Revisiting Cybersecurity in Remote Learning
After almost a year of remote learning, most parents are tired of tinkering with computers and wondering if they are doing the right thing. In fact, most parents didn’t enjoy this before the pandemic! Cybersecurity is the responsibility of both the parents and teachers. This was not in your book of parents over 12 months ago!
Chromebooks, iPads, tablets, and laptops have been the rule, not the exception, for the past year. It is extremely crucial that parents refresh themselves to protect their children's privacy, security, and emotional health. Even if your children are currently in school, an outbreak could mean remote classes in the future. Although school days may differ between districts and states, platforms like Zoom and Google Classroom have been common educational delivery methods.
As a refresher, what should a parent do to continue to protect their child from an unfortunate cyber security incident?
Use Distinct School and Recreation Accounts
It is easy to get lenient about your child's school and play accounts when you are juggling your own work life with your child's virtual school life. Try creating a division between online activities for school and leisure by making sure kids have separate e-mail addresses. If they have an email address automatically created by the school district, such as a Gmail address through Google Classroom, use that for all education apps and sites. Parents should make a clear difference between homework time and free time. In talking to parents, playing games with friends during school or homework time has significantly increased. Watch that closely!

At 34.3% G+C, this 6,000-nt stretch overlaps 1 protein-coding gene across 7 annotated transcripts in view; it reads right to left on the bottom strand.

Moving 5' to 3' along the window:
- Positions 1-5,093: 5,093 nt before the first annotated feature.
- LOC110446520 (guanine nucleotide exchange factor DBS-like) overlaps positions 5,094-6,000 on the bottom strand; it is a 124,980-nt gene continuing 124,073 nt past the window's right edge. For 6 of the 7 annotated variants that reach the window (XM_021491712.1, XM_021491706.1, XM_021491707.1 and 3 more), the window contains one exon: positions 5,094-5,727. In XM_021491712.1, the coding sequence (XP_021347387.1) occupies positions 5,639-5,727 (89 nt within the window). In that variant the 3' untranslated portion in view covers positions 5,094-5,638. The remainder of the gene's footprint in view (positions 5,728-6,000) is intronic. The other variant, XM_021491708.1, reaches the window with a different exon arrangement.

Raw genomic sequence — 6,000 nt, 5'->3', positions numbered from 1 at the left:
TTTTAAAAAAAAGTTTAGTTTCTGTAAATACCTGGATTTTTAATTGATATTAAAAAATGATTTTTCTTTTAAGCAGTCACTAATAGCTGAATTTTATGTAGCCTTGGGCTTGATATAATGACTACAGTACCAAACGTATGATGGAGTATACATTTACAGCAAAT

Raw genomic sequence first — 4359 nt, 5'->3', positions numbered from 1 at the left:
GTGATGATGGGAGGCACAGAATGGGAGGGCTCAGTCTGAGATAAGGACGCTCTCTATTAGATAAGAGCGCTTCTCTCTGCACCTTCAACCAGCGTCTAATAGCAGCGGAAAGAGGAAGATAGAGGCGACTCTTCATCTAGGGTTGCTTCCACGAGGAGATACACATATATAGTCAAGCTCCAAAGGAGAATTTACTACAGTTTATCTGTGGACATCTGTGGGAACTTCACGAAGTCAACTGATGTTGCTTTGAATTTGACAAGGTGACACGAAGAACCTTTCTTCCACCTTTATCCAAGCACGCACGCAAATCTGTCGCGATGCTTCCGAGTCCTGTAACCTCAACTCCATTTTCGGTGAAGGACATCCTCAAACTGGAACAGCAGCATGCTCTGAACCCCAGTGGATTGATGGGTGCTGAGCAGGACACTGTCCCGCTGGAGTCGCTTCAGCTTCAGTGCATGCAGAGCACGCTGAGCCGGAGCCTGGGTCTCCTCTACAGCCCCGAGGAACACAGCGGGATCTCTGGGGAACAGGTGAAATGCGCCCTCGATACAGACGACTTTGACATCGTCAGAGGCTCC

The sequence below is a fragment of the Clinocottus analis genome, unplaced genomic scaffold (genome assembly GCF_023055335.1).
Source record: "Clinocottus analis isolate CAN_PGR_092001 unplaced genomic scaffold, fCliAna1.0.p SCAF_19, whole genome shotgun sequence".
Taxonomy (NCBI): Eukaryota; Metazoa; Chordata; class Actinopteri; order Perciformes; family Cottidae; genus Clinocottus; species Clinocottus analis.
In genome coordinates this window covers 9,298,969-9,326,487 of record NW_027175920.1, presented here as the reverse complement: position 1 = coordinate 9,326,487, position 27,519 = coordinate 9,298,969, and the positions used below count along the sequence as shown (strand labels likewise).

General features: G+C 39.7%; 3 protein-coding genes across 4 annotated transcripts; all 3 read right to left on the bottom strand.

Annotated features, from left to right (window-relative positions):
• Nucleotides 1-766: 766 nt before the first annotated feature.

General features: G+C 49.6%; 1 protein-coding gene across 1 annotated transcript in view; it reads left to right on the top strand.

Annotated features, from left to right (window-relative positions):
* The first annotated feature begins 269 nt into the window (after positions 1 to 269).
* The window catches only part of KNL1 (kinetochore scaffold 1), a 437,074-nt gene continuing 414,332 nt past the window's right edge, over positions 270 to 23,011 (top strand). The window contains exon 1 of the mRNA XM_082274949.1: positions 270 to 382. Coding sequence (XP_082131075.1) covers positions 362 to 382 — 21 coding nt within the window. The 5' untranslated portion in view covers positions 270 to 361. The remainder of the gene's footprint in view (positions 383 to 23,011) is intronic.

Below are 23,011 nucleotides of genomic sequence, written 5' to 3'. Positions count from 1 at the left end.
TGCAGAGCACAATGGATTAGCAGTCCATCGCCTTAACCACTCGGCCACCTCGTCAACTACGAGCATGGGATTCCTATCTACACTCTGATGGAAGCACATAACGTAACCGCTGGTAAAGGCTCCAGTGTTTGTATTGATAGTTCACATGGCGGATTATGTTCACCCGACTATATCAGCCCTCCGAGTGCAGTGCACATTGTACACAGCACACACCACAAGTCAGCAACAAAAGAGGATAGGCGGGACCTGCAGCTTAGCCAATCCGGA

Don't Forget About Available Controls
Parents were probably good at this at the very beginning, but permission creep is likely to have happened. Periodically revisit the simple parental controls with site accessibility or limits on YouTube or gaming. If you are really adventurous, new wireless devices have parental controls.
Educating Your Kids About Personal Cyber Security
Kids are not immune from hackers that are eager to take advantage of current home situations. It is encouraged to talk to your children about passwords and personal information online or sharing passwords, even if it is with close friends. Cyber security should be a part of every school curriculum.
Maintain Control Over Their Personal Data
Parents should help manage their child's personal data. Many parents do not have the time or just simply are not great at this activity. If you fall in this category, try reaching out to your child's teacher or school IT department.
Continue to Evaluate Their Learning Environment
Does your child work in a quiet, interruption free place with sufficient Wi-Fi? It is important that your child's workspace is not only quiet with limited interruptions, but also well-lit so students and teachers have good quality online learning experiences. It is also a place where you can evaluate interactions with your child and teachers. Personal and private data is not a luxury, but a right of every parent and child. It is important to continue to make efforts in order to protect yourself and your child.
Originally Written in Spring 2021 By Rick Cobello, DeAngelus Goralczyk, PLLC